Every week, I shine the spotlight on some of the best storytelling in the business and offer my comments. “3 Great Stories of the Week” will post every Monday at 8 AM.

Newly insured, many now face learning curve (8/2/14, New York Times): Cutting through the political muck can be difficult these days.

As a news consumer, one often needs to search through a variety of opinion pieces and commentaries, knee-jerk and otherwise, before hearing about the “reality on the ground”, so to speak.

Credit to writer Abby Goodnough for offering an example of journalism that informs.

While political foes continue to fight over the Affordable Care Act, newly insured Americans must ignore all that and learn the ins and outs of their new health care. Goodnough presents a thorough, well-researched story about the challenges faced by all involved. She peppers her story with powerful individual anecdotes like this:

Last week, Salwa Shabazz arrived at the office of a public health network here with a bag full of paperwork about her new health insurance — and an unhappy look on her face. She had chosen her plan by phone in March, speaking to a customer service representative at the federal insurance marketplace. Now she had problems and questions, so many questions.

“I’ve had one doctor appointment since I got this insurance, and I had to pay $60,” Ms. Shabazz told Daniel Flynn, a counselor with the health network, the Health Federation of Philadelphia. “I don’t have $60.”

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PODCAST EPISODE #3: Anne Herbst, assistant chief photographer, KDVR-TV

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Try to follow the career path on this one.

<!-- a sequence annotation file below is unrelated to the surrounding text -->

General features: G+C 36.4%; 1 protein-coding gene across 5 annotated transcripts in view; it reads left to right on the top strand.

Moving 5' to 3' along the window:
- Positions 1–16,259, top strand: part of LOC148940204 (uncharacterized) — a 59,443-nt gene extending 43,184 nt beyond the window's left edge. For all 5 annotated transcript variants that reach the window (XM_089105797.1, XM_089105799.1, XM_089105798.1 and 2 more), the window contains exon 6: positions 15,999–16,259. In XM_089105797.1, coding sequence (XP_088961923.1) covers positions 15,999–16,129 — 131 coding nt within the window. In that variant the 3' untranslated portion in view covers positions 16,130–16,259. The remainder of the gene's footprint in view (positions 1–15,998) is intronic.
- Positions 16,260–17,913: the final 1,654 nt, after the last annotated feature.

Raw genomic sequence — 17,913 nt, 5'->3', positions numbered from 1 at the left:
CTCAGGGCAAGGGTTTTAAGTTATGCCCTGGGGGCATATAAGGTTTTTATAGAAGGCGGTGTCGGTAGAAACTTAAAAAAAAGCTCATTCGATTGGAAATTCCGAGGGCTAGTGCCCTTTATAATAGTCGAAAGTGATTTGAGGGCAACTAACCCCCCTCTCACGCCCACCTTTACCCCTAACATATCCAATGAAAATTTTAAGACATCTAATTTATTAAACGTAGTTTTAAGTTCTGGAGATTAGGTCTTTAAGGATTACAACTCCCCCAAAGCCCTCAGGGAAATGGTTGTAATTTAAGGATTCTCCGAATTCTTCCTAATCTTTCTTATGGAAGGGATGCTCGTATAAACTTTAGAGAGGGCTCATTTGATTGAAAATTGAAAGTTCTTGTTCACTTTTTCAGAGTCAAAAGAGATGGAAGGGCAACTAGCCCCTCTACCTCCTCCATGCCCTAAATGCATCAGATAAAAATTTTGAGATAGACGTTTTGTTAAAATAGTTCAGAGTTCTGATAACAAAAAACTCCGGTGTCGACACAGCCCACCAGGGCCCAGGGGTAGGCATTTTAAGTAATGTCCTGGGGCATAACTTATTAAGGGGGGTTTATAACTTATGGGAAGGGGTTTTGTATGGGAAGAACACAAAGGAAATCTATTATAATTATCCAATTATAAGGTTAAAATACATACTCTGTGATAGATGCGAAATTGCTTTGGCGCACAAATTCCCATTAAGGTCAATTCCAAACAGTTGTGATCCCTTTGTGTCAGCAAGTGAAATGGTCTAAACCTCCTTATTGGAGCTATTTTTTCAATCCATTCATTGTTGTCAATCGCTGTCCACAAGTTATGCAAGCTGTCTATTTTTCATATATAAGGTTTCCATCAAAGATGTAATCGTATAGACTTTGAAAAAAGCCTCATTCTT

Anne Herbst studied journalism in college with the intentions of being a newspaper reporter.

Her professor said she was better at shooting video, so she became a staff photographer at a TV station.

She got hired as a staff photographer at KUSA-TV in Denver — one of the top shops in the country for video journalism — but gradually began writing her own stories … to which reporters would then put their voices.

She left KUSA to become a solo video journalist at the Denver Post. If you’re scoring at home, Herbst went from a TV station to a newspaper and went from being a traditional photographer to doing everything herself.

This past year, she returned to TV as the assistant chief photographer at KDVR-TV, Denver’s FOX affiliate.

Herbst is a hallmark of developing numerous skills and leveraging one’s talent to find high-quality positions in the field of journalism. She has charted her own course in many ways, always finding ways to progress and improve.

Oh, and it helps that Herbst is really, really good at her job.

She has twice been named NPPA Photographer of the Year for the West region — always the most competitive in the country. She has won numerous NPPA awards as a solo video journalist, as well. Watch some of her work, and you will see why.

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PODCAST PREVIEW: Anne Herbst: “every TV station should have a backpack journalist”

Every year I enter the NPPA Solo Video Journalist competitions, and every year I see more and more names appearing on the winners’ list.

Around late 2011 I began seeing a new name pop up: Anne Herbst.

What struck me first was her place of employment: the Denver Post. Herbst was a video journalist … for a newspaper.

What struck me next was her work: it was rock-solid. Herbst impressed me then — and continues to impress me today — with her ability to make slick, well-crafted stories that were grounded in three-dimensional characters, a natural voice, and a more down-to-earth sensibility.

Oh, and she did it all herself: as a backpack journalist, she shot, reported, wrote, and edited her stories as a one-woman band.

This week, she becomes the third esteemed storyteller to join me on the Telling The Story podcast.

Herbst no longer works as a backpack journalist, or for a newspaper: she is now the assistant chief photographer at KDVR-TV, the Fox affiliate in Denver. But, at one point during our conversation, she offered her advice to local news stations in regards to backpack journalists:

Hire them.

Or, at least, hire one.